[0030] Hybrid silicon-containing materials can also be employed in the photodefinable composition. For example, hybrid silsesquioxane polymers such as described in co-pending U.S. application Ser. No. 10/307,904 (Attorney Docket No. DN 51203), the entire contents of which are incorporated herein by reference, can be employed. Such silsesquioxane polymers may include units of the formula (RSiO1.5). R refers to a substituted or unsubstituted organic side chain group that is free of hydroxy groups. Exemplary R groups include substituted and unsubstituted alkyl and aryl groups. Such alkyl groups can be straight chain, branched or cyclic having, for example, from 1 to 20 carbon atoms, such as methyl, ethyl, n-propyl, isopropyl, t-butyl, t-amyl, t-octyl, decyl, dodecyl, cetyl, stearyl, cyclohexyl and 2-ethylhexyl. Exemplary aryl groups include those having from 6 to 20, typically from 6 to 15, carbon atoms, such as phenyl, tolyl, 1-naphthyl, 2-naphthyl and 2-phenanthryl. The polymer can be a silsesquioxane homopolymer, in which case the silsesquioxane polymers have the general formula (RSiO1.5)n, wherein R is as described above, and n is an even integer greater than zero. Exemplary silsesquioxane homopolymers include alkyl silsesquioxanes such as methyl silsesquioxane, ethyl silsesquioxane, propyl silsesquioxane, n-butyl silsesquioxane, isobutyl silsesquioxane, tert-butyl silsesquioxane, and the like, and aryl silsesquioxanes such as phenyl silsesquioxane and tolyl silsesquioxane. Alternatively, the polymer can take the form of a higher order polymer, either a random- or block-type. The higher order polymer can be, for example, a combination of two or more different types of silisesquioxane units with the proportions for each unit ranging from 1 to 99 mole %. The silsesquioxane polymer can include units of the formula (R1SiO1.5) and (R2SiO1.5), wherein R1 and R2 are different and are as described above with reference to R. The polymer can be, for example, an alkyl/aryl silsesquioxane such as a polymer containing methyl silsesquioxane and phenyl silsesquioxane or containing methyl silsesquioxane, ethyl silsesquioxane, and phenyl silsesquioxane; an alkyl silsesquioxane polymer such as a polymer containing methyl silsesquioxane and ethyl silsesquioxane; or an aryl silsesquioxane polymer such as a polymer containing phenyl silsesquioxane and tolyl silsesquioxane. The polymer can optionally include one or more non-silsesquioxane units, in addition to the silsesquioxane units. Such non-silsesquioxane units can be, for example, units of the formula ((R3)2SiO), wherein R3 is a substituted or unsubstituted organic group, such as an alkyl group, for example, methyl, ethyl, propyl, and the like, or an aryl group, for example, phenyl, tolyl, and the like. The

[0031] The polymer can alternatively include a single type of silsesquioxane unit as defined above, together with one or more such non-silsesquioxane units. One or more hydrogen atoms on the side chain groups can be substituted by another substituent group, for example, deuterium, halogen such as fluorine, bromine, and chlorine, (C1-C6)alkyl, (C1-C6)haloalkyl, (C1-C10)alkoxy, (C1-C10)alkylcarbonyl, (C1-C10)alkoxycarbonyl, (C1-C10)alkylcarbonyloxy, and the like.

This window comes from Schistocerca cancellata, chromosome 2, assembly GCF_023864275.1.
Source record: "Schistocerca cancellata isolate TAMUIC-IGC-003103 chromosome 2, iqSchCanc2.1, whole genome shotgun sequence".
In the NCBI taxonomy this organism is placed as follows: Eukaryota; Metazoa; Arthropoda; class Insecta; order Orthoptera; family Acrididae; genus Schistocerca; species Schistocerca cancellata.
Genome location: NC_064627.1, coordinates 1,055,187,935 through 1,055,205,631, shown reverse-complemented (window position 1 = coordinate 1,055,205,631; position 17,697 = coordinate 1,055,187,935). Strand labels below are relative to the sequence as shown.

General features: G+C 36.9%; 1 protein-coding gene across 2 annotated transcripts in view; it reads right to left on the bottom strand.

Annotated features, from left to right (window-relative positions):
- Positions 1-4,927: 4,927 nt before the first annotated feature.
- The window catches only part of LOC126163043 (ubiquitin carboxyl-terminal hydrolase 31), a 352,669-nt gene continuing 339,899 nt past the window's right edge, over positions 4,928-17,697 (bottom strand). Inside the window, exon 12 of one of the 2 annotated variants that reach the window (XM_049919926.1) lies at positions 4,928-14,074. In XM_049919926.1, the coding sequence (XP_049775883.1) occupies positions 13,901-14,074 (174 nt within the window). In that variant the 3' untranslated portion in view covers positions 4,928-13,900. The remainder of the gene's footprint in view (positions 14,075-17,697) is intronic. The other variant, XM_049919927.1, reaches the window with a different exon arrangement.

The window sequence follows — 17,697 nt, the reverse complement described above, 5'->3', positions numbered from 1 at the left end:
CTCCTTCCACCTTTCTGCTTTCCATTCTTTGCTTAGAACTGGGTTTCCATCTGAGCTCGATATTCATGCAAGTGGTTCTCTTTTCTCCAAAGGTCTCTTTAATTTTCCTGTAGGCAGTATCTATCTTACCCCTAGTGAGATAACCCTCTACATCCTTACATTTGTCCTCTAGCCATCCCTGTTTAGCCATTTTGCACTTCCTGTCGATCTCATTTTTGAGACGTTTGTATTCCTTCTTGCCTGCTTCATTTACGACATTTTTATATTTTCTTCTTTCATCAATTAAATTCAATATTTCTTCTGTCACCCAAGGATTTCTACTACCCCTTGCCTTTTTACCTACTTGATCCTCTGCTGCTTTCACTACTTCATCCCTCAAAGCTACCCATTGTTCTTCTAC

[0032] The silsesquioxane polymers may contain a wide range of repeating units. The silsesquioxane polymers may have, for example, from 5 to 150 repeating units, typically from about 10 to 35 repeating units. Typically, the polymers have a weight average molecular weight (Mw) of from about 500 to 15,000, for example, from about 1000 to 10,000 and from about 1000 to 5000. The polymers can further include two or more functional end groups that allow condensation polymerization to occur. Such end groups can be, for example, hydroxy, alkoxy such as ethoxy, propoxy, isopropoxy, carboxyester, amino, amido, epoxy, imino, carboxyacid, anhydride, olefinic, acrylic, acetal, orthoester, vinyl ether, and combinations thereof. The hydroxy content in the polymer is typically from about 0.5 to 15 mole % based on the polymer, for example from about 1 to 10 mole % and from about 2 to 5 mole %.

[0033] Use of porous optical materials, for example, those described in U.S. Published Application No. US20030008244, the entire contents of which are incorporated herein by reference, can also be employed in the photodefinable composition.

[0034] A photoactive component is also present in the photodefinable core composition to alter the solubility of the above-described constituent compounds upon exposure to actinic radiation. In the case of a negative working material, for example, the photoactive component catalyzes coupling of exposed portions of the constituent compound, rendering the coupled portions insoluble in a developer. A wide variety of photoactive components may be used in the present invention, including, but not limited to, photoacid generators and photobase generators. Of these, photoacid generators are preferred.

[0035] The photoacid generators useful in the present invention can be any compound or compounds which liberate acid upon exposure to light. Suitable photoacid generators are known and include, but are not limited to, halogenated triazines, halogenated oxadiazoles, onium salts, sulfonated esters, substituted hydroxyimides, substituted hydroxylimines, azides, naphthoquinones such as diazonaphthoquinones, diazo compounds, and combinations thereof.